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Transhumanism: Christian Destiny or Distraction?

In Blogs, Calls for Submissions by James Peterson1 Comment

David C. Winyard Sr. (Ph.D., Virginia Tech) is an engineer and Science and Technology in Society scholar. From 1975–2012, he worked in R&D for the U.S. Navy and Defense Logistics Agency, receiving multiple awards and patents along the way. After retiring from federal service, he taught at Mount Vernon Nazarene University, 2014–2018, building its new engineering program. Since 2010, Winyard’s focus has shifted from technology development to its meaning. His 2016 dissertation analyzed connections between Christianity, and Transhumanism which seeks fundamental enhancements of life by science and technology. In an essay on the ASA and CSCA web sites, Winyard describes …

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God, Evolution, and Animal Suffering

In Blogs by Bethany SollerederLeave a Comment

Is evolution impossible to reconcile with God’s work? A process based on competition, violence, and selfishness seems an odd way for the God of love to create the world. The objection I hear raised most commonly about evolutionary creation is whether God could really have subjected countless generations of innocent animals to the sort of suffering that the natural world as we find it entails. No good God could do that. And so, people look for theological alternatives. They look in particular to theories of fallenness. For the reformers, like John Calvin, it was human fallenness that was to blame. …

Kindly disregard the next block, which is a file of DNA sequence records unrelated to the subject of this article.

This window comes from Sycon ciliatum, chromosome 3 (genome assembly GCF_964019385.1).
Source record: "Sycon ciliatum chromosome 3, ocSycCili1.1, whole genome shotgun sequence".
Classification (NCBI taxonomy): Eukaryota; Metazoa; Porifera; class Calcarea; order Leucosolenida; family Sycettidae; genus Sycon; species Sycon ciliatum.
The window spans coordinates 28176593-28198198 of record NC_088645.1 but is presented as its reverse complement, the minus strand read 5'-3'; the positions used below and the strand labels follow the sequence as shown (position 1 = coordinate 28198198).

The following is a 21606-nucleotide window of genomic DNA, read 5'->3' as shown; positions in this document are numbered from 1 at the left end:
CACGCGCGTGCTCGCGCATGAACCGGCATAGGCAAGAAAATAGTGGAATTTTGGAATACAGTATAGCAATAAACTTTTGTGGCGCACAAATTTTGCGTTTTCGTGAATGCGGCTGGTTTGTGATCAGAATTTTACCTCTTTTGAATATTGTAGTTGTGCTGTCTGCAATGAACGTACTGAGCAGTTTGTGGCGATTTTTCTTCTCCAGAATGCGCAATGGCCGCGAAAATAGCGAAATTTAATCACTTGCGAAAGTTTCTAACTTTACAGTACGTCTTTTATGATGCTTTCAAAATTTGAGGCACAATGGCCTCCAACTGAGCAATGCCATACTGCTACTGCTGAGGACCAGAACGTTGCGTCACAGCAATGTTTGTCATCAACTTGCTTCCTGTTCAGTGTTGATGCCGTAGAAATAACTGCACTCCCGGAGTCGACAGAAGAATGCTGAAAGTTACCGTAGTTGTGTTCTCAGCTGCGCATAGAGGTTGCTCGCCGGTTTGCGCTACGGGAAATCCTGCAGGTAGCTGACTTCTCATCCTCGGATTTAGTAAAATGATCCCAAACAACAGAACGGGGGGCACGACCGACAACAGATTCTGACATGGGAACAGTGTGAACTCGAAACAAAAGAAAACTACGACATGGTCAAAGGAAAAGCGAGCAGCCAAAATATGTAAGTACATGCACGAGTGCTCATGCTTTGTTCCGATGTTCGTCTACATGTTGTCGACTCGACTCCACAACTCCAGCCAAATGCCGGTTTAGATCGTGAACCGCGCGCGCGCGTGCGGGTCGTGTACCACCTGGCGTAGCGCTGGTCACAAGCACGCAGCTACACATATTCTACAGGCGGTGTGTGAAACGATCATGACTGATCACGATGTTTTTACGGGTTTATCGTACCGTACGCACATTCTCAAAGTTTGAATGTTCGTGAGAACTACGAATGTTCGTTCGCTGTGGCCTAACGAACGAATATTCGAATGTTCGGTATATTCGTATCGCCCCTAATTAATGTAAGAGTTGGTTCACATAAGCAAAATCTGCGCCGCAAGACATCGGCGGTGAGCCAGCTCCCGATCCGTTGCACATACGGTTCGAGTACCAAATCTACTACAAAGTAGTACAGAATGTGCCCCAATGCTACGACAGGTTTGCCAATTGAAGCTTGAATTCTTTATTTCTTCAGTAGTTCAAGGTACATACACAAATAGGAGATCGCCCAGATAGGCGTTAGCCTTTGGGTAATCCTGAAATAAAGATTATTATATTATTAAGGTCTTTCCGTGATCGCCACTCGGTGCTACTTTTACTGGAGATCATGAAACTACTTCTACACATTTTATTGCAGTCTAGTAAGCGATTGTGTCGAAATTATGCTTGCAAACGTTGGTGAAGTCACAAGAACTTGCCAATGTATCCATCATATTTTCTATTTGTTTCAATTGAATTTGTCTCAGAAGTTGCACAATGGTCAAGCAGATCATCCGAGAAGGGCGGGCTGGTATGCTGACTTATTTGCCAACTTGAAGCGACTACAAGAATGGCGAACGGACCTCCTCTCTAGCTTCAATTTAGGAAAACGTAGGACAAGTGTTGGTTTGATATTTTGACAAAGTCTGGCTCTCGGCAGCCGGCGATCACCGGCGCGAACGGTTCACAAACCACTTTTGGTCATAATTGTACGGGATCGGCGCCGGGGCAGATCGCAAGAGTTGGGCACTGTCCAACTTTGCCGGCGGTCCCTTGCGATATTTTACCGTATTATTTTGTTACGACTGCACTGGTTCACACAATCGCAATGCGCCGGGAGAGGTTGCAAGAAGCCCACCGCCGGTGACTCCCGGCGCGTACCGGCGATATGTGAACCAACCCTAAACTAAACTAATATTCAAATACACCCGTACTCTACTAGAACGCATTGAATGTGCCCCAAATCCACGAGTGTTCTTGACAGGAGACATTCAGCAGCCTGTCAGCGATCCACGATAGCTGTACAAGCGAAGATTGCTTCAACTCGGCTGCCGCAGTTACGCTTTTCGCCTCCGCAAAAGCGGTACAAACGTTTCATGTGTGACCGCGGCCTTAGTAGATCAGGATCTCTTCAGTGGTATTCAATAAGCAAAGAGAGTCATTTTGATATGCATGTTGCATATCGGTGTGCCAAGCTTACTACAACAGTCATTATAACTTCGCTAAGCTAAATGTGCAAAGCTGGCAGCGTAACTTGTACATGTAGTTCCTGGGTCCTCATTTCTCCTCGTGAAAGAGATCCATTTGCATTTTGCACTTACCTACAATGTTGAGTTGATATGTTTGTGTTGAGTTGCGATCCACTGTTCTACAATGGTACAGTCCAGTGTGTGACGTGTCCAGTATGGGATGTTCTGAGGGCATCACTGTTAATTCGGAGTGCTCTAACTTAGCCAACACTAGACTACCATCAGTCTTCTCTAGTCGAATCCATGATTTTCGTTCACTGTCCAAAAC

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Todd Wood & Darrel Falk at TWU: The Fool and the Heretic

In Blogs by Arnold SikkemaLeave a Comment

One does not have to be very familiar with the way in which science & Christianity are engaged on the internet in order to see how polarised the “creation/evolution debate” can get. More heat than light is typically generated as misunderstandings, misrepresentations, dismissals, and accusations are rampant. However, that’s not how it has to be, and space is being carved out in certain times and places for generous conversation. Last November, I wrote a brief introduction to biologist Darrel Falk’s “Prairie Tour” as he spoke in our Winnipeg, Saskatoon, Edmonton, and Calgary chapters. And now Trinity Western University, where many …